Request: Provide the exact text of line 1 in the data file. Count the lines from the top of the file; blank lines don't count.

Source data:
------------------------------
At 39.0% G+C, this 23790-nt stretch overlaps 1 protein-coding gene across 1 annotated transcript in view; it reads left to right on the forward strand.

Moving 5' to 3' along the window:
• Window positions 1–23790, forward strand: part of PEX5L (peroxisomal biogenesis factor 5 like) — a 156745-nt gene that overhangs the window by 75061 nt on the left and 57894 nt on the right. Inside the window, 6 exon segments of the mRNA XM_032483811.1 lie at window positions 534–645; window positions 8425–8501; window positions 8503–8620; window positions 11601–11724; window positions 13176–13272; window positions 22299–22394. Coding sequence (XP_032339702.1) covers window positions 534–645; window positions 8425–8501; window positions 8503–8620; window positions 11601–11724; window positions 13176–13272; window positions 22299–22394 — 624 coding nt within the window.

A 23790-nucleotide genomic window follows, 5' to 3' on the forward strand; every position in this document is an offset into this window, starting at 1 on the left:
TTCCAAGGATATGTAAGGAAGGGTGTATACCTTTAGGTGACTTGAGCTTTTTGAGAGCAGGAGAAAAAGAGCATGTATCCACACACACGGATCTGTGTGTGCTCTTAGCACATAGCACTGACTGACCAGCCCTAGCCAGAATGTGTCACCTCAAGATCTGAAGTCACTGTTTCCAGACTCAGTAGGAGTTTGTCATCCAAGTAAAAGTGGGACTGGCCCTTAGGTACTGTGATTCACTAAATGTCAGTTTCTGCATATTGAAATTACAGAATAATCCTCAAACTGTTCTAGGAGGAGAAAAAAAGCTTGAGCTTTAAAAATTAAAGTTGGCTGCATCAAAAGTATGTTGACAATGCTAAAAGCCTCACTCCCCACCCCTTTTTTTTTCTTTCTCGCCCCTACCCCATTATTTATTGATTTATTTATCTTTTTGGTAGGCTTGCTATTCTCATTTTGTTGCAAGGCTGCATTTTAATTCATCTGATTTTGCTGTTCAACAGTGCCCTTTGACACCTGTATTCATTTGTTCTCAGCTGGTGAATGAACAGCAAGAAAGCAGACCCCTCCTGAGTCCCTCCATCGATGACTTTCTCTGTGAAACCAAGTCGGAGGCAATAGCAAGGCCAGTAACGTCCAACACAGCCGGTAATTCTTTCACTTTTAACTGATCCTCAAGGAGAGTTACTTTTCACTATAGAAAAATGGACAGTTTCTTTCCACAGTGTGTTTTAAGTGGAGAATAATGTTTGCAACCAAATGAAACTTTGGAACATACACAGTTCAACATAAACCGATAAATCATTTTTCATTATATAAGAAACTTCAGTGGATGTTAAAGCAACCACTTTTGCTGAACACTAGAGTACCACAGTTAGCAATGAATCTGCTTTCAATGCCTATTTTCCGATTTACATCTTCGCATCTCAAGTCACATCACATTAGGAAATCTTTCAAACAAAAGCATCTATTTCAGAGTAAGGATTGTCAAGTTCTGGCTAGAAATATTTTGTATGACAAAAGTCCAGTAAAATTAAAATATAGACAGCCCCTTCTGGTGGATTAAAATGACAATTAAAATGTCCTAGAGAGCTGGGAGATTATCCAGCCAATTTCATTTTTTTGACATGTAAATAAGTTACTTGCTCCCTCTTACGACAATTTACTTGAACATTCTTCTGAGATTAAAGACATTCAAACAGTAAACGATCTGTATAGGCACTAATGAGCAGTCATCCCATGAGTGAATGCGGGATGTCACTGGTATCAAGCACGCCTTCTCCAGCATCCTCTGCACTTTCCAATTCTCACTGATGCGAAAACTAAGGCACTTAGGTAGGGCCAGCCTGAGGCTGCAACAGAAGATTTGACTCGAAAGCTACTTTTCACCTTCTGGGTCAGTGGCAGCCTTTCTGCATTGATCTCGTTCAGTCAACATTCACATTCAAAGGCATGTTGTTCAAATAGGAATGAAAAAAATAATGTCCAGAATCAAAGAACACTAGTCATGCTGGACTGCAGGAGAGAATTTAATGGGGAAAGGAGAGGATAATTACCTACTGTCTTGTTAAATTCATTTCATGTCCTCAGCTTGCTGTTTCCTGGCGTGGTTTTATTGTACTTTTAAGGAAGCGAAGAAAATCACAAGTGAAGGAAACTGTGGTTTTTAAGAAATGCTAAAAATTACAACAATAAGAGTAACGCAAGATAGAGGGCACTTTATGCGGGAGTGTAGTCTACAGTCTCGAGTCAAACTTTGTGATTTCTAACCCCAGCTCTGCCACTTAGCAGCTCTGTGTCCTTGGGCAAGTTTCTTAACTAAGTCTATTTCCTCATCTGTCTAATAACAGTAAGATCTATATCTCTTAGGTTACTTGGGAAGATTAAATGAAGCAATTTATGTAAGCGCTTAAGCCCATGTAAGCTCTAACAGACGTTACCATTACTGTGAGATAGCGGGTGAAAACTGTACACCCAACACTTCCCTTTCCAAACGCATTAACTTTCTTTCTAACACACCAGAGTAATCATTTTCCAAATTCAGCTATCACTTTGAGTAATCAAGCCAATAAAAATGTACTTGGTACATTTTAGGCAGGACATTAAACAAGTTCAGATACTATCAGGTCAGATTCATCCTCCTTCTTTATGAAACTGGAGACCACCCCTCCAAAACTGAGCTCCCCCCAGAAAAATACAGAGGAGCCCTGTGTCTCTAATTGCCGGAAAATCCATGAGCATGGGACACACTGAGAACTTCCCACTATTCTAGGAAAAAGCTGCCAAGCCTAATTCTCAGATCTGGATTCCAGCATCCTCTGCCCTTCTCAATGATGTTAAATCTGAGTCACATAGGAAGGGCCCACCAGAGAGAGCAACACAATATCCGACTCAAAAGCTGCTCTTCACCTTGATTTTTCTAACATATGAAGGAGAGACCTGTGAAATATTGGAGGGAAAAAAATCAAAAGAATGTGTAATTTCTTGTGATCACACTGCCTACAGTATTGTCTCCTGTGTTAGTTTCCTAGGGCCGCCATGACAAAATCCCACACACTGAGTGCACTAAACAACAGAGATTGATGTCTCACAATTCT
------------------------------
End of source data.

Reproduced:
At 39.0% G+C, this 23790-nt stretch overlaps 1 protein-coding gene across 1 annotated transcript in view; it reads left to right on the forward strand.